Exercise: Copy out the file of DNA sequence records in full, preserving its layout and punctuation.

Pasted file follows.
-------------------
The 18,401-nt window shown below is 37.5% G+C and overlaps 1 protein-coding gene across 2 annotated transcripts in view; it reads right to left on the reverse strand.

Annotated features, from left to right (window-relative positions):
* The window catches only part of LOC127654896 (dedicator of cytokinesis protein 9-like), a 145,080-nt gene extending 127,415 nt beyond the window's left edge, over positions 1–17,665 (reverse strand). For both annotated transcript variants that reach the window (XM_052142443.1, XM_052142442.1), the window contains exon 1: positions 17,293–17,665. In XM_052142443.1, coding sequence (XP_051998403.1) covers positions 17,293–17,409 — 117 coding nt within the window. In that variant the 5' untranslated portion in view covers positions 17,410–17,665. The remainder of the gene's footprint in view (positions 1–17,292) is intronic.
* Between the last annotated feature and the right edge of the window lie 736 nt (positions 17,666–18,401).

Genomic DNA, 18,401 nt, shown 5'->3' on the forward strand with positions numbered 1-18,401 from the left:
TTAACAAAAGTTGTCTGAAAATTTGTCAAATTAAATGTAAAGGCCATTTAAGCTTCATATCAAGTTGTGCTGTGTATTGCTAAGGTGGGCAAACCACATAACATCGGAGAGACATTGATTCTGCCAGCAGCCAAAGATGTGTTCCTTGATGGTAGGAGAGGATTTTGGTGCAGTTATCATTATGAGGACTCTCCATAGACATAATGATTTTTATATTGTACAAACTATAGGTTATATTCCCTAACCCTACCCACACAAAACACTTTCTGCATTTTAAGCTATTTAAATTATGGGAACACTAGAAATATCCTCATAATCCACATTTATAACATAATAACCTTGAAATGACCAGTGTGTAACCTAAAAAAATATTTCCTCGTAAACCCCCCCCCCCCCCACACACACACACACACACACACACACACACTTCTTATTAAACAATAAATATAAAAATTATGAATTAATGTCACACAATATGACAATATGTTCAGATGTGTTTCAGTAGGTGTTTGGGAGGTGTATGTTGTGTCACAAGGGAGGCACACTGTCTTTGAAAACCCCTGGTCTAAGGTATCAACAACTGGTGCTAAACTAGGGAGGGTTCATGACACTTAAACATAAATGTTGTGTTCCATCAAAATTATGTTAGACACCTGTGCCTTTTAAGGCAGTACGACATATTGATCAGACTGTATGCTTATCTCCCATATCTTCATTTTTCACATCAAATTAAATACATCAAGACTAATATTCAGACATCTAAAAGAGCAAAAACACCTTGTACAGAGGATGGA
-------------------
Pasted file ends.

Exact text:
The 18,401-nt window shown below is 37.5% G+C and overlaps 1 protein-coding gene across 2 annotated transcripts in view; it reads right to left on the reverse strand.

Annotated features, from left to right (window-relative positions):
* The window catches only part of LOC127654896 (dedicator of cytokinesis protein 9-like), a 145,080-nt gene extending 127,415 nt beyond the window's left edge, over positions 1–17,665 (reverse strand). For both annotated transcript variants that reach the window (XM_052142443.1, XM_052142442.1), the window contains exon 1: positions 17,293–17,665. In XM_052142443.1, coding sequence (XP_051998403.1) covers positions 17,293–17,409 — 117 coding nt within the window. In that variant the 5' untranslated portion in view covers positions 17,410–17,665. The remainder of the gene's footprint in view (positions 1–17,292) is intronic.
* Between the last annotated feature and the right edge of the window lie 736 nt (positions 17,666–18,401).

Genomic DNA, 18,401 nt, shown 5'->3' on the forward strand with positions numbered 1-18,401 from the left:
TTAACAAAAGTTGTCTGAAAATTTGTCAAATTAAATGTAAAGGCCATTTAAGCTTCATATCAAGTTGTGCTGTGTATTGCTAAGGTGGGCAAACCACATAACATCGGAGAGACATTGATTCTGCCAGCAGCCAAAGATGTGTTCCTTGATGGTAGGAGAGGATTTTGGTGCAGTTATCATTATGAGGACTCTCCATAGACATAATGATTTTTATATTGTACAAACTATAGGTTATATTCCCTAACCCTACCCACACAAAACACTTTCTGCATTTTAAGCTATTTAAATTATGGGAACACTAGAAATATCCTCATAATCCACATTTATAACATAATAACCTTGAAATGACCAGTGTGTAACCTAAAAAAATATTTCCTCGTAAACCCCCCCCCCCCCCACACACACACACACACACACACACACACACTTCTTATTAAACAATAAATATAAAAATTATGAATTAATGTCACACAATATGACAATATGTTCAGATGTGTTTCAGTAGGTGTTTGGGAGGTGTATGTTGTGTCACAAGGGAGGCACACTGTCTTTGAAAACCCCTGGTCTAAGGTATCAACAACTGGTGCTAAACTAGGGAGGGTTCATGACACTTAAACATAAATGTTGTGTTCCATCAAAATTATGTTAGACACCTGTGCCTTTTAAGGCAGTACGACATATTGATCAGACTGTATGCTTATCTCCCATATCTTCATTTTTCACATCAAATTAAATACATCAAGACTAATATTCAGACATCTAAAAGAGCAAAAACACCTTGTACAGAGGATGGA